We now know that the shrinking or absence of the state ensures neither well-being nor order. Will pubic administration in Latin America recover its strength enough to impose social obligations and tax reform on the new elites? The repercussions in South America and the Mexican crisis of 1994-95—the “tequila effect”—attest to the continent’s difficulty in doing so. But they also point to a solution. It is a social solution that depends on the capacity of civil society and political forces to ensure that strategies for investment, export, and savings are combined with corrective social measures, tax reform, and renewed social services.
            –Carlos Fuentes, A New Time for Mexico

  2. attempter

    The Stone Ager thing as depicted here reads like another yuppie lifestyle fad, no doubt with visions of lucrative corporate retreat consulting.

    But the broader implications are important. It is true that hunter-gatherers were physically more healthy than agricultural workers (they were taller and had better bone structure) and had healthier societies and economies, since agriculture was the beginning of social and economic stratification, surplus expropriation, heirarchy, militarism, domination, serfdom.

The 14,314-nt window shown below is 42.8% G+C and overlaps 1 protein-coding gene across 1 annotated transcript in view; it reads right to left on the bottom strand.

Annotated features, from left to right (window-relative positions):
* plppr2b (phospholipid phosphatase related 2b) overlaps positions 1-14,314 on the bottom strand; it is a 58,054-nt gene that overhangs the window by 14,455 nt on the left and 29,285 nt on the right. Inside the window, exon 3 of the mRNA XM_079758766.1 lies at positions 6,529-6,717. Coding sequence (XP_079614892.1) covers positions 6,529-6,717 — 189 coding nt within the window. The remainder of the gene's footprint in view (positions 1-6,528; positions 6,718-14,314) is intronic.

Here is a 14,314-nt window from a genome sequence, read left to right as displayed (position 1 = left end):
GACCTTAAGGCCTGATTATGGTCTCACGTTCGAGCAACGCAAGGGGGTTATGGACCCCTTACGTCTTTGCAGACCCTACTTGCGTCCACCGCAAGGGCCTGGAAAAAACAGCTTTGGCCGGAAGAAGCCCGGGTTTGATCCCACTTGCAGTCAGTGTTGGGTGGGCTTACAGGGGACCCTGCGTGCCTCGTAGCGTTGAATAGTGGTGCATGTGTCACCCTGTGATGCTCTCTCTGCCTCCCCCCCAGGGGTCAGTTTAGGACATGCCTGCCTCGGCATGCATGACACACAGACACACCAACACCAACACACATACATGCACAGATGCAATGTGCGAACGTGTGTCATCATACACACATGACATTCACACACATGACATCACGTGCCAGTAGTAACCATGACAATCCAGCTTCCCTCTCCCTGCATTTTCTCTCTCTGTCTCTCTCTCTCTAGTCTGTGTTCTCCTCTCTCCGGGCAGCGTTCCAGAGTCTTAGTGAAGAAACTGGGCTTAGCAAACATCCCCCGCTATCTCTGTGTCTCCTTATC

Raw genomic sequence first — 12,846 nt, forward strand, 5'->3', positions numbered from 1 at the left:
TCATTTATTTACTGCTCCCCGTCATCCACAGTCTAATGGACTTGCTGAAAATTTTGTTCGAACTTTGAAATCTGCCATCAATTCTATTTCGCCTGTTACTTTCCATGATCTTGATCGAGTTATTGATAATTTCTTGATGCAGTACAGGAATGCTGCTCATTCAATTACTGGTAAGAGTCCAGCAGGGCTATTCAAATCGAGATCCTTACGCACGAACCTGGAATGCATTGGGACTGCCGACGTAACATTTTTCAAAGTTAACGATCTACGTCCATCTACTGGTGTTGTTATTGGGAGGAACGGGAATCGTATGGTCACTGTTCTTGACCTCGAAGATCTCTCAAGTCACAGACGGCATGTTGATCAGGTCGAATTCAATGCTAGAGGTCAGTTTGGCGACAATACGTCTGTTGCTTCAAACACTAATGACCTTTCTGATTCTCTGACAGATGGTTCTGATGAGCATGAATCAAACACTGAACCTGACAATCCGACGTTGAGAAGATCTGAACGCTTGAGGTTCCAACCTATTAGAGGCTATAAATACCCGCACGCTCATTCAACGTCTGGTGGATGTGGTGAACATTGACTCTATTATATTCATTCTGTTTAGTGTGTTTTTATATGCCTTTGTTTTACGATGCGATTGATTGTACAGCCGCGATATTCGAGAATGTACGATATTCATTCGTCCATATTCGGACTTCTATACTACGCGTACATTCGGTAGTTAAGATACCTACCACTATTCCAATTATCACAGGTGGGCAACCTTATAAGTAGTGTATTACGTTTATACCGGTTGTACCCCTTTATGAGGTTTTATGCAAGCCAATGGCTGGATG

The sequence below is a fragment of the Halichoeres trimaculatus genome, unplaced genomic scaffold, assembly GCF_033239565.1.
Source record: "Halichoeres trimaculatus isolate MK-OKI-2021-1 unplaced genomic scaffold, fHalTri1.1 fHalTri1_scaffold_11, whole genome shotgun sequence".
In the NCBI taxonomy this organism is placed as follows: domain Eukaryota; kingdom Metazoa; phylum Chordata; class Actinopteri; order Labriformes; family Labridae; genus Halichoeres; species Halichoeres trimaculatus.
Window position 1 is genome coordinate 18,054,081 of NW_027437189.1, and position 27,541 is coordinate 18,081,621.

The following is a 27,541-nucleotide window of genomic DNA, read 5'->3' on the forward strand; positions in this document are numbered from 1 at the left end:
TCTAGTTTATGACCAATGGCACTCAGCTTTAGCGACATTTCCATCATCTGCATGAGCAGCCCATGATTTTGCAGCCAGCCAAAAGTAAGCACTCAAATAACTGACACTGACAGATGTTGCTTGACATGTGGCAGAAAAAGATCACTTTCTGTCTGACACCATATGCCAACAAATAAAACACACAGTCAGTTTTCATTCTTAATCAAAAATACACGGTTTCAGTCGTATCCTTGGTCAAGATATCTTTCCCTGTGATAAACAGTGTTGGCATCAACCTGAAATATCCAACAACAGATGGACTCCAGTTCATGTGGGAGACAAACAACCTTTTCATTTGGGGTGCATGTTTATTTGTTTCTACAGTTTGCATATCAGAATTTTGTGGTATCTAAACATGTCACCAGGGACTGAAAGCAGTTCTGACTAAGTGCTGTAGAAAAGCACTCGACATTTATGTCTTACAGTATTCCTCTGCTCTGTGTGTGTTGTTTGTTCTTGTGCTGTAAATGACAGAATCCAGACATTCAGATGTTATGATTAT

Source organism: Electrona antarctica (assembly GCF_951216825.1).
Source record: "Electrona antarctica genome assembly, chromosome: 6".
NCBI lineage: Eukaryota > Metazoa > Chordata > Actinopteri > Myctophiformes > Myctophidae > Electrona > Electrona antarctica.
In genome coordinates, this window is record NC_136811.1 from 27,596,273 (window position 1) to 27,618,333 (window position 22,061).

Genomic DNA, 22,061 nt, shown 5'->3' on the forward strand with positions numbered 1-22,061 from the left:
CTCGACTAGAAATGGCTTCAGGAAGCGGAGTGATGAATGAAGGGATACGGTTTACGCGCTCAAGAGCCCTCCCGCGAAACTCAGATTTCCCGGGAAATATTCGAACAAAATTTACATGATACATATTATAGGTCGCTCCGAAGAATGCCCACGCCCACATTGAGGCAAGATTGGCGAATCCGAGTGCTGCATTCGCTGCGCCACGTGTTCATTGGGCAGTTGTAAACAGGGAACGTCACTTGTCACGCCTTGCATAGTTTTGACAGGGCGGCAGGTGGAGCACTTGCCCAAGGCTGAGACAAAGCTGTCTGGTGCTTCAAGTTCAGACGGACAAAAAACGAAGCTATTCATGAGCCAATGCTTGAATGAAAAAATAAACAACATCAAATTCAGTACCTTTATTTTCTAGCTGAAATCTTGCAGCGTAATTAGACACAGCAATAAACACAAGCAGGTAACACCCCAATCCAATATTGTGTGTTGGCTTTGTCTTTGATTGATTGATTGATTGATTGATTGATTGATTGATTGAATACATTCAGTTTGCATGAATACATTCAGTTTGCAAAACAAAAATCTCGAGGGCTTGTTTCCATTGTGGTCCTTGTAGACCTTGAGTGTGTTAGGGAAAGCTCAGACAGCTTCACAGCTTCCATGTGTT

And now, with fossil fuel and other resource depletion and the collapse of exponential debt “civilization”, we shall be returning to history’s normal economic levels, as they existed prior to the industrial revolution.

    So from the point of view of personal preparation, relocalization, rebuilding community robustness and resiliency, and trying to figure out a way to live at a medieval level of production, but without reverting to feudal socioeconomic organization (there are alternatives, but not if we keep going in the direction the power structure is taking us), we should be studying every aspect of the devolution of industrialism.

    1. MyLessThanPrimeBeef